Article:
Jacobi et al. [7] in their study including all types of primary and secondary glaucomas between the age of 15 and 45 years followed up for 5 years, reported the 100% success rate of primary trabeculectomy in subjects less than 30 years and the success rate of 63% and 64% in third and fourth decades, respectively. This could be because of a greater number of high-risk secondary glaucomas (Iridocorneal endothelial syndrome, uveitic glaucoma, Axenfeld Rieger syndrome) and higher percentage of laser trabeculoplasty in subjects more than 30 years in their study, which would significantly decrease the success of trabeculectomy. When the type of glaucoma was adjusted, age more than 30 years was not a risk factor for failure.

The overall success rate of trabeculectomy at the end of 5 years in our study was 79%. When we analyzed the success stratifying age at surgery (decade wise), it showed favorable surgical outcomes in older individuals. The complete success probability at the end of 5 years was 100% in those more than 30 years of age (n = 12); it was 82% (95% CI: 58.0-93.1) between 21 and 30 years of age (n = 31), and 66% (95% CI: 38.6-83.2) in those less than 20 years of age (n = 19). Increasing success in the older age group could be due to exaggerated healing response in the young eyes; and whether MMC use would reduce the failure in eyes less than 20 years of age can be answered only by a prospective comparative study, considering other risk factors like the duration of the disease, highest preoperative IOP, number and duration of antiglaucoma medications use which could affect the success of surgery.

Yalvac et al. [5] compared trabeculectomy and trabeculectomy with MMC in JOAG and reported no statistical difference in the success of trabeculectomy between the groups (73% in the MMC group vs. 68% in the trab group, P = 0.89). Tsai et al. [4] have shown better IOP control with MMC use but with increased sight threatening complications ultimately decreasing the outcome of success at 3 year follow-up. Tsai et al. [4] reported a 20% incidence of hypotonic maculopathy in the MMC group and none in the trabeculectomy group. They proposed that longer eyeballs and higher incidence of axial myopia in JOAG eyes in response to high IOP may be responsible for high incidence of hypotony maculopathy in these eyes. [4],[20]

Bleb-related infection over long follow-up in these eyes is a serious problem. Sidoti et al. [15] have reported 17% incidence of bleb-related infection (three blebitis and two eyes with bleb-related endophthalmitis) with the use of MMC in pediatric glaucomas. Hence one should weigh the benefit and the risk before using MMC in young patients keeping in mind the long-term risk of bleb-related problems associated with MMC use in these eyes.

The postoperative complications noted in our series were few and all except one resolved with conservative medical management. Early postoperative complications included hyphema and encapsulated bleb (3.2% each), shallow anterior chamber, and hypotony with choroidal detachment (1.6% each). All of these resolved with conservative management except in one patient where an anterior chamber (AC) reformation was performed for persistent shallow AC. Our complication rates are comparable to other studies wherein shallow anterior chamber, choroidal detachment, and encapsulated bleb were seen in 4.2% (n = 24) of the study population by Yalvac et al. [5] Similarly, Tsai et al. [4] had one case (3%) each of conjunctival dehiscence and cataract and two cases of encapsulated bleb (7%) in their study. Adelman et al. [21] have shown the rate of cataract extraction to be 24% (n = 8) following trabeculectomy in young glaucoma patients. This was a significant complication, which was noted during the follow-up over 11-90 months. In our study, the cataract was noted in two eyes (3%), one at 5 years and one at 10 years of follow-up, which needed cataract surgery.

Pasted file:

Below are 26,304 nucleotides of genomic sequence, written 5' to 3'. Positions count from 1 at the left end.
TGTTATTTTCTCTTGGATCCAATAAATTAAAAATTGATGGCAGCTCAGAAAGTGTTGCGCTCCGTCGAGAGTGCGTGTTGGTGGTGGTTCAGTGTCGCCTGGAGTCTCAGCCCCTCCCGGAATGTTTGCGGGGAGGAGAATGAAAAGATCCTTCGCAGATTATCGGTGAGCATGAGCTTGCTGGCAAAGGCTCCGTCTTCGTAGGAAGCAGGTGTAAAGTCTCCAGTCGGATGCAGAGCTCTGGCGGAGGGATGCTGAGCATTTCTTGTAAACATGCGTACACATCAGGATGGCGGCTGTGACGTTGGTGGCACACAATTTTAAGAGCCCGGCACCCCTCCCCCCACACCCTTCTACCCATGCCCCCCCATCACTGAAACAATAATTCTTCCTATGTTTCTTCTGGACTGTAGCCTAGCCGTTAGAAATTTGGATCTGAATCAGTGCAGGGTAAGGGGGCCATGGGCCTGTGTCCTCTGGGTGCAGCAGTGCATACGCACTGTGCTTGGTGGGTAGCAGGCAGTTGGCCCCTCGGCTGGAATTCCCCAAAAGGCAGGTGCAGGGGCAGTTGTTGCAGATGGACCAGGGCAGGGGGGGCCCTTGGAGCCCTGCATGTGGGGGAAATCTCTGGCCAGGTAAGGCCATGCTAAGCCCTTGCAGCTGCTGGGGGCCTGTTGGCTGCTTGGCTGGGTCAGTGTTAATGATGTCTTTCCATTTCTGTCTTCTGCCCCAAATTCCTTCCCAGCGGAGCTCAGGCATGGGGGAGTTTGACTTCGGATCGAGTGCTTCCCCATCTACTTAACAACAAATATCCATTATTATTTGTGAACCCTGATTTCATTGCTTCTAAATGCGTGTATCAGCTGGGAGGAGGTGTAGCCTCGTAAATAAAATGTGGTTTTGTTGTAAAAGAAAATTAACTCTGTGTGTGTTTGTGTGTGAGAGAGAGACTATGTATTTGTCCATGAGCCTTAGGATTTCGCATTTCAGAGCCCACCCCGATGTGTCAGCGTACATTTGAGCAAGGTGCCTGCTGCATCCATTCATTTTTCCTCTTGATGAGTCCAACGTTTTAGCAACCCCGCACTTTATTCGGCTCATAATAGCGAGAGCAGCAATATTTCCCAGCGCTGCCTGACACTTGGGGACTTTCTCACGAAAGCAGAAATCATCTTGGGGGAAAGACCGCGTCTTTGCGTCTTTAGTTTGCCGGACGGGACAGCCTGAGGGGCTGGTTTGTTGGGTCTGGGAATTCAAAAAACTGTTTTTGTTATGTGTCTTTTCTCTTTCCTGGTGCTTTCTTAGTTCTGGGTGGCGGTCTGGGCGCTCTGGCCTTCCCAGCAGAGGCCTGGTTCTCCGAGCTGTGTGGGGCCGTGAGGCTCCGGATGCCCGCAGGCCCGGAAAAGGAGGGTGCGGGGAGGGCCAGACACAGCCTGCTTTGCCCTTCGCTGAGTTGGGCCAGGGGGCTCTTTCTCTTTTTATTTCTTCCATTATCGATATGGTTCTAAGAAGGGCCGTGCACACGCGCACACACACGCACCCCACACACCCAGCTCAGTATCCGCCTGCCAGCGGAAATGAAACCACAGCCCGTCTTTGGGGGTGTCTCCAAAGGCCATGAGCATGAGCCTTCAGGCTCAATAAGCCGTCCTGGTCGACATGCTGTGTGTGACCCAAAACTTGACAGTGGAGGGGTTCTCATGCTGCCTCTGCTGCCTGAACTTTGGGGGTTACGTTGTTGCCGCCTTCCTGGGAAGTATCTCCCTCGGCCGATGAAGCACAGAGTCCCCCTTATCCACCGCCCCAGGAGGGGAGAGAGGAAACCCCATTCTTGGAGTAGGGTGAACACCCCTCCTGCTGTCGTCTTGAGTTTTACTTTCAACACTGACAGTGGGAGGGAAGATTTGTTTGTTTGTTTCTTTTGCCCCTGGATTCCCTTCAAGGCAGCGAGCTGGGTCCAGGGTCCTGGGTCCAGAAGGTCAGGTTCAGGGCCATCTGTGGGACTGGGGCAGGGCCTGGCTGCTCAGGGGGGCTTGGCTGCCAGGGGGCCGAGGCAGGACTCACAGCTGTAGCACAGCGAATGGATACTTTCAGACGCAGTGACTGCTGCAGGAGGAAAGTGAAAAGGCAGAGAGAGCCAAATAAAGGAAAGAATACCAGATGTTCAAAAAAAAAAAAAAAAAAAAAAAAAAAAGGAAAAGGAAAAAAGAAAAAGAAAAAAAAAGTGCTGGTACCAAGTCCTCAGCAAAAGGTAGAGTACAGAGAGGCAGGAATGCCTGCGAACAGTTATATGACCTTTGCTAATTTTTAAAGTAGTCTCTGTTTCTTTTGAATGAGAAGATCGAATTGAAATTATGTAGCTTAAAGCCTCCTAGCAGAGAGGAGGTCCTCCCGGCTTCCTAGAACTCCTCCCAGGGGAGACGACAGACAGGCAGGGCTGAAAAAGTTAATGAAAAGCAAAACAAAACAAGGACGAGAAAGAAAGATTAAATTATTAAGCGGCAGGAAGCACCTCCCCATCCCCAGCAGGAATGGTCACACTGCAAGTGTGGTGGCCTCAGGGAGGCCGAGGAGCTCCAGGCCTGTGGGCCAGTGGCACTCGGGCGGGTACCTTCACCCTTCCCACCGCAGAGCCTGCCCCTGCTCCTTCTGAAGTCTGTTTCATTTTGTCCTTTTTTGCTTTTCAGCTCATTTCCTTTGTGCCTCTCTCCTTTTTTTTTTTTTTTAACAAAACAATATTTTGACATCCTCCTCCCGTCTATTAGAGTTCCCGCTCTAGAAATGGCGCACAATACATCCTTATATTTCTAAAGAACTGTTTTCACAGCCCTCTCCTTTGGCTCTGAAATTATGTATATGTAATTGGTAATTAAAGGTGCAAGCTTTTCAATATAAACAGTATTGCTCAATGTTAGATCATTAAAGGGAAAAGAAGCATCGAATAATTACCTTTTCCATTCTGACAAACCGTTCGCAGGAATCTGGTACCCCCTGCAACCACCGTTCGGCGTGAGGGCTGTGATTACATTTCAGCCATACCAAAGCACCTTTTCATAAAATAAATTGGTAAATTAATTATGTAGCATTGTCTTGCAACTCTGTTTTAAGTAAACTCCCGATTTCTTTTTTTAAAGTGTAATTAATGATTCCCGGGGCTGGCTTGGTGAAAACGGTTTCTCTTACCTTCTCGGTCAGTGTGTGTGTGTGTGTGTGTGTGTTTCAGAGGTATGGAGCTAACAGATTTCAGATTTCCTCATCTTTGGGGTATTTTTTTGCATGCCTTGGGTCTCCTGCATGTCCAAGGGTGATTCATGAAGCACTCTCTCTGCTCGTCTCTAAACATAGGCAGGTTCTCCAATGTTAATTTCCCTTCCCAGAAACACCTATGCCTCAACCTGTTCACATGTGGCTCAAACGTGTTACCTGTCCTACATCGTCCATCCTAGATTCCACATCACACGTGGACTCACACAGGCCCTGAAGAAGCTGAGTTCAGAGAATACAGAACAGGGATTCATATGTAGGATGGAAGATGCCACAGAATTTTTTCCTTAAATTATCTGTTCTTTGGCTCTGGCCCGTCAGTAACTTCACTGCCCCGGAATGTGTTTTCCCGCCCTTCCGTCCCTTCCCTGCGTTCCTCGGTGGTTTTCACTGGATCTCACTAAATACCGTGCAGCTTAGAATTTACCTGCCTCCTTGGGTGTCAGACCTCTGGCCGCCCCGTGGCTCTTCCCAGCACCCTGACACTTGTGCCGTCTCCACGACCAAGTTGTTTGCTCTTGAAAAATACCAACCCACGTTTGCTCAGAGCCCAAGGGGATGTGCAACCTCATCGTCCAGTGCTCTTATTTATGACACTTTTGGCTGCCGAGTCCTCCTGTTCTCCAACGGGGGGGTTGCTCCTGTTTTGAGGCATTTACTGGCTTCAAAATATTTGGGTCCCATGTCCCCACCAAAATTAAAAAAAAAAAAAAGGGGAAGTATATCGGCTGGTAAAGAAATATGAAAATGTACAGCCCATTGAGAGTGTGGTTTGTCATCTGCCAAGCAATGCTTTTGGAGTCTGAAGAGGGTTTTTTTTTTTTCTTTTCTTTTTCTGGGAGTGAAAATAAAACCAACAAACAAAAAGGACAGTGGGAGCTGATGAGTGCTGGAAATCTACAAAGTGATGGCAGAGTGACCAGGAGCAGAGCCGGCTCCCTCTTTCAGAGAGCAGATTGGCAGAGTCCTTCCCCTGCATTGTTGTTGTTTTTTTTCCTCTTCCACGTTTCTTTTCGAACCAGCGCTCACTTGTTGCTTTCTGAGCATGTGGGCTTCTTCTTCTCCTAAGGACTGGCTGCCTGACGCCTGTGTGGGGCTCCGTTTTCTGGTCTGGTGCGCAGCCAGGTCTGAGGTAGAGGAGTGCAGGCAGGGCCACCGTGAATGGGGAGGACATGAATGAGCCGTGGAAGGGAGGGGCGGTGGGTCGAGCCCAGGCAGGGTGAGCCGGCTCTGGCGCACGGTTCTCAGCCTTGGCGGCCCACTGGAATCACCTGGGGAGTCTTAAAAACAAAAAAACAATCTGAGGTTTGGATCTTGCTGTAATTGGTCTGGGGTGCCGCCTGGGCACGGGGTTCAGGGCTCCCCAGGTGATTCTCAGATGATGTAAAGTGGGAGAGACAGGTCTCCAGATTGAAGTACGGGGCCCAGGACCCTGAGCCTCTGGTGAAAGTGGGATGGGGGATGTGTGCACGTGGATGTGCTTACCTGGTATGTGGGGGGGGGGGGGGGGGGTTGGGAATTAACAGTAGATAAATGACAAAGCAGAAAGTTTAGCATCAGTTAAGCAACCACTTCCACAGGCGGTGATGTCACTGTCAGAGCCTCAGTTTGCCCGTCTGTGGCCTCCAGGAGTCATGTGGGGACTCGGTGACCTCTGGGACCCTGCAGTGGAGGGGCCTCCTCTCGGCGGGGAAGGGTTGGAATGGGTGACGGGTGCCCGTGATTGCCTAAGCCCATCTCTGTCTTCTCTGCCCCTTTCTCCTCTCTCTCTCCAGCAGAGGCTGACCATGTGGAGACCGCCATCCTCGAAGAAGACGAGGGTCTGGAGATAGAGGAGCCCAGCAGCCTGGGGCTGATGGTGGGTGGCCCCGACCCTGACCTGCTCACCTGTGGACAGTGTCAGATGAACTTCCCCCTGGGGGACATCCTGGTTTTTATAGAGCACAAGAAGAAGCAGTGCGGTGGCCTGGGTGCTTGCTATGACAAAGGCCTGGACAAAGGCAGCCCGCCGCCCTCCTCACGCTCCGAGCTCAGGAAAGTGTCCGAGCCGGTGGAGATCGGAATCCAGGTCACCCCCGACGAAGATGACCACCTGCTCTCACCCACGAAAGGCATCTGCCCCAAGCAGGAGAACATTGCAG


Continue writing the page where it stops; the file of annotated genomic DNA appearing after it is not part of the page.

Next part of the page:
The surgical failures in our study were due to inadequate IOP control and none required re-surgery or had any sight threatening complication. All the eyes with IOP > 21 mmHg that did not qualify for the complete success in our study were controlled medically with one or two medications and none needed a second surgical intervention.

The limitations of our study are its retrospective design. Multiple surgeons were involved, and there was no standardized surgical procedure. Few surgeries were through the fornix-based conjunctival approach while others were through the limbal-based approach. However, this is unlikely to have influenced the results as studies comparing success rates of fornix- and limbal-based conjunctival approaches have shown similar results. [22],[23],[24]

Also in our study, close to half the patients were lost to follow-up by the end of 5 years. We evaluated our results considering the worst-case scenario in the eyes that were lost to follow-up. Even after considering all eyes lost to follow-up within 3 years after surgery as failed, the complete success probability remained good, being 74% at 3 years and 65% at the end of 5 years.


  Conclusion Top


In our study, trabeculectomy without MMC had good success rates in Indian eyes with primary JOAG.

 
  References Top

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    Figures

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    Tables